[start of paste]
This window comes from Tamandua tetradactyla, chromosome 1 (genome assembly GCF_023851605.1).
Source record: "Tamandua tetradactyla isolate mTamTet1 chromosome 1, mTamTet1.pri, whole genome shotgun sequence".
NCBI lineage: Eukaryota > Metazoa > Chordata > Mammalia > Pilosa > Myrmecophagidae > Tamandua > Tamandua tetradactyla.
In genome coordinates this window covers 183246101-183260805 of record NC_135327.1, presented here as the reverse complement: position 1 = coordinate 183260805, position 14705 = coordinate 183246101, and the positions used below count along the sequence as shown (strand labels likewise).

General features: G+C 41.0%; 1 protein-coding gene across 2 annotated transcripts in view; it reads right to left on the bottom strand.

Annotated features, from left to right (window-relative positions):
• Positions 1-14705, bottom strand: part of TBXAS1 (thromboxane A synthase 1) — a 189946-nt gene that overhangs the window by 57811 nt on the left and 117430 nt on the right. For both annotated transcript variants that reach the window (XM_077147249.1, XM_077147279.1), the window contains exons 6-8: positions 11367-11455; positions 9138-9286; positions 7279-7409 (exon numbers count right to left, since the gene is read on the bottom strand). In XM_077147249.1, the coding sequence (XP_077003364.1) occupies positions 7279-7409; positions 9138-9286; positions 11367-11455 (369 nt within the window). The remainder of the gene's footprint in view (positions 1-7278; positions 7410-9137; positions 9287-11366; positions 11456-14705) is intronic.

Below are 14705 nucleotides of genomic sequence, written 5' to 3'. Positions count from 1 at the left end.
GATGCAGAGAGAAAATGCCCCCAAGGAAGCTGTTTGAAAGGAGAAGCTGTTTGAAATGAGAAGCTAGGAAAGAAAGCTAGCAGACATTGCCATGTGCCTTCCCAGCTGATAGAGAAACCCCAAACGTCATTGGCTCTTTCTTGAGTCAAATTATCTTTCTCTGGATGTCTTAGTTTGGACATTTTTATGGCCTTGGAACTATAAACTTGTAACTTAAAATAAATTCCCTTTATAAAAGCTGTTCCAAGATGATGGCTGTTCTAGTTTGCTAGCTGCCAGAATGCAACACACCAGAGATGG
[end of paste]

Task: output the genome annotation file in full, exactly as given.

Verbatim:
This window comes from Tamandua tetradactyla, chromosome 1 (genome assembly GCF_023851605.1).
Source record: "Tamandua tetradactyla isolate mTamTet1 chromosome 1, mTamTet1.pri, whole genome shotgun sequence".
NCBI lineage: Eukaryota > Metazoa > Chordata > Mammalia > Pilosa > Myrmecophagidae > Tamandua > Tamandua tetradactyla.
In genome coordinates this window covers 183246101-183260805 of record NC_135327.1, presented here as the reverse complement: position 1 = coordinate 183260805, position 14705 = coordinate 183246101, and the positions used below count along the sequence as shown (strand labels likewise).

General features: G+C 41.0%; 1 protein-coding gene across 2 annotated transcripts in view; it reads right to left on the bottom strand.

Annotated features, from left to right (window-relative positions):
• Positions 1-14705, bottom strand: part of TBXAS1 (thromboxane A synthase 1) — a 189946-nt gene that overhangs the window by 57811 nt on the left and 117430 nt on the right. For both annotated transcript variants that reach the window (XM_077147249.1, XM_077147279.1), the window contains exons 6-8: positions 11367-11455; positions 9138-9286; positions 7279-7409 (exon numbers count right to left, since the gene is read on the bottom strand). In XM_077147249.1, the coding sequence (XP_077003364.1) occupies positions 7279-7409; positions 9138-9286; positions 11367-11455 (369 nt within the window). The remainder of the gene's footprint in view (positions 1-7278; positions 7410-9137; positions 9287-11366; positions 11456-14705) is intronic.

Below are 14705 nucleotides of genomic sequence, written 5' to 3'. Positions count from 1 at the left end.
GATGCAGAGAGAAAATGCCCCCAAGGAAGCTGTTTGAAAGGAGAAGCTGTTTGAAATGAGAAGCTAGGAAAGAAAGCTAGCAGACATTGCCATGTGCCTTCCCAGCTGATAGAGAAACCCCAAACGTCATTGGCTCTTTCTTGAGTCAAATTATCTTTCTCTGGATGTCTTAGTTTGGACATTTTTATGGCCTTGGAACTATAAACTTGTAACTTAAAATAAATTCCCTTTATAAAAGCTGTTCCAAGATGATGGCTGTTCTAGTTTGCTAGCTGCCAGAATGCAACACACCAGAGATGG